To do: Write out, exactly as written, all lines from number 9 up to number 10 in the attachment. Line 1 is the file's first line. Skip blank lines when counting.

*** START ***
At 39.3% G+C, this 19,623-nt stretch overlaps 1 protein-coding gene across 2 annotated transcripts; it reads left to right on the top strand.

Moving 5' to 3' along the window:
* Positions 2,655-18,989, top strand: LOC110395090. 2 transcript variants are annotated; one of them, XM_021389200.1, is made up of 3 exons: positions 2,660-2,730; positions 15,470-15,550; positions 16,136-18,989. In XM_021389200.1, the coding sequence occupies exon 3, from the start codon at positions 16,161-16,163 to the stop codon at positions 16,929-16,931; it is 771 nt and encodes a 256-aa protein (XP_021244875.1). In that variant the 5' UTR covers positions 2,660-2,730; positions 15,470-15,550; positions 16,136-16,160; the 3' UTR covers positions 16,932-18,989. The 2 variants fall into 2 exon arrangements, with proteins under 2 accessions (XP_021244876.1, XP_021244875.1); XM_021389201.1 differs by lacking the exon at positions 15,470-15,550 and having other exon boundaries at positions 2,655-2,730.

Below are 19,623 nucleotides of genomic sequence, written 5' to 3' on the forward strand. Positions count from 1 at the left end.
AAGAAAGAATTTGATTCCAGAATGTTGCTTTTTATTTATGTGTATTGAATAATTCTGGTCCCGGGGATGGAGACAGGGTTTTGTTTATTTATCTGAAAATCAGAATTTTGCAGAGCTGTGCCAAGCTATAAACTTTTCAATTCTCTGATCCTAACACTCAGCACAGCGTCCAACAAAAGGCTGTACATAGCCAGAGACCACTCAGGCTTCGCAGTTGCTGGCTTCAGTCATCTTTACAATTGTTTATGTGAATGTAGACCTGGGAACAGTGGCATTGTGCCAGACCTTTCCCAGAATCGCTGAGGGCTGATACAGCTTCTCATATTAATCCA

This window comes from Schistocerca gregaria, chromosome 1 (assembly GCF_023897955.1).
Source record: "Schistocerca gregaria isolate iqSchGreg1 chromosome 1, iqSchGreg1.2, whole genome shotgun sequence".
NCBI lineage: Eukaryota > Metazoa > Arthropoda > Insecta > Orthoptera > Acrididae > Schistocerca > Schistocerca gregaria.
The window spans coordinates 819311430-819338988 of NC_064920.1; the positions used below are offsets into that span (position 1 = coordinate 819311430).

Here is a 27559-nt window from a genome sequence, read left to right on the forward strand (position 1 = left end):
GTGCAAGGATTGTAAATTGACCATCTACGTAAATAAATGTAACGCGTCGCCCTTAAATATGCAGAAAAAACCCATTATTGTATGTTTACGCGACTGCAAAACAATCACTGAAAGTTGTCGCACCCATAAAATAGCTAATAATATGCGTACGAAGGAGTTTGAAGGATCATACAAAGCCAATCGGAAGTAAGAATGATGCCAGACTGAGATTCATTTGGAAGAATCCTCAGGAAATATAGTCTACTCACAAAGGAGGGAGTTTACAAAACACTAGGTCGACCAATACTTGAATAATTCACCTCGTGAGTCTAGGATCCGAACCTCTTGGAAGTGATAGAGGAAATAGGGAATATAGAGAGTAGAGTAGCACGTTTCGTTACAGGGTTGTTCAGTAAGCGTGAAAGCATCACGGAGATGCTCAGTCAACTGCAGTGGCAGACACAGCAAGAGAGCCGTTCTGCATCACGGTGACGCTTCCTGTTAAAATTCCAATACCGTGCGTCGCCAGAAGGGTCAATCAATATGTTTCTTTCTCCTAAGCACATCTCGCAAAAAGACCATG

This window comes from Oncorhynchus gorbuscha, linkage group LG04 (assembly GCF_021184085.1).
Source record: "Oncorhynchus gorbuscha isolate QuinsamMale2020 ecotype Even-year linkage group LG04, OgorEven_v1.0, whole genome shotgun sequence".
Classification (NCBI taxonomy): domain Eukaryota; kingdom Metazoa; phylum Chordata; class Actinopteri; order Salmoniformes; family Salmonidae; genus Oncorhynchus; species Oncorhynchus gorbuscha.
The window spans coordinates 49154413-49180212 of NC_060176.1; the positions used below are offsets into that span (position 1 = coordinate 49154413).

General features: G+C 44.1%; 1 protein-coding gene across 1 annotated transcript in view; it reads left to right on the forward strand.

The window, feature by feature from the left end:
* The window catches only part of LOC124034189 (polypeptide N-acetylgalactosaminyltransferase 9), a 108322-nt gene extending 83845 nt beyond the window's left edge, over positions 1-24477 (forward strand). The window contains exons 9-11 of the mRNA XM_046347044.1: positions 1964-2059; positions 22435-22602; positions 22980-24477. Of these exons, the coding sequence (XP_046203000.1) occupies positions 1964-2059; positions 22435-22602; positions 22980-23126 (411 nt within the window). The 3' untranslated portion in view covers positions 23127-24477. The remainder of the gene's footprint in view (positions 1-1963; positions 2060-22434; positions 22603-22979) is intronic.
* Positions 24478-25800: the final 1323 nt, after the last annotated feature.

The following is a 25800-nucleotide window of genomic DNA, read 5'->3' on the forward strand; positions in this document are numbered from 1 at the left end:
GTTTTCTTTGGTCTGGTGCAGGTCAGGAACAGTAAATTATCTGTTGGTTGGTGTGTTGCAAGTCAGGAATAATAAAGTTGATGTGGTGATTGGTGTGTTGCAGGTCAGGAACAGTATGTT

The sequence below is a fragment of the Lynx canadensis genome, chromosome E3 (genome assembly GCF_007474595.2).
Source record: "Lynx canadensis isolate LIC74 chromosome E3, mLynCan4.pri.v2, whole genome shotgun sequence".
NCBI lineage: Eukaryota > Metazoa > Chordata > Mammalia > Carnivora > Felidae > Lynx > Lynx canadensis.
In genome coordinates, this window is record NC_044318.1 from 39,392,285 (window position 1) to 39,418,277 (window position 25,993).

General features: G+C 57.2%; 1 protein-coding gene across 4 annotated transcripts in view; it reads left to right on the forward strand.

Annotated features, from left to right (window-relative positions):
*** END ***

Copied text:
The window spans coordinates 819311430-819338988 of NC_064920.1; the positions used below are offsets into that span (position 1 = coordinate 819311430).

Here is a 27559-nt window from a genome sequence, read left to right on the forward strand (position 1 = left end):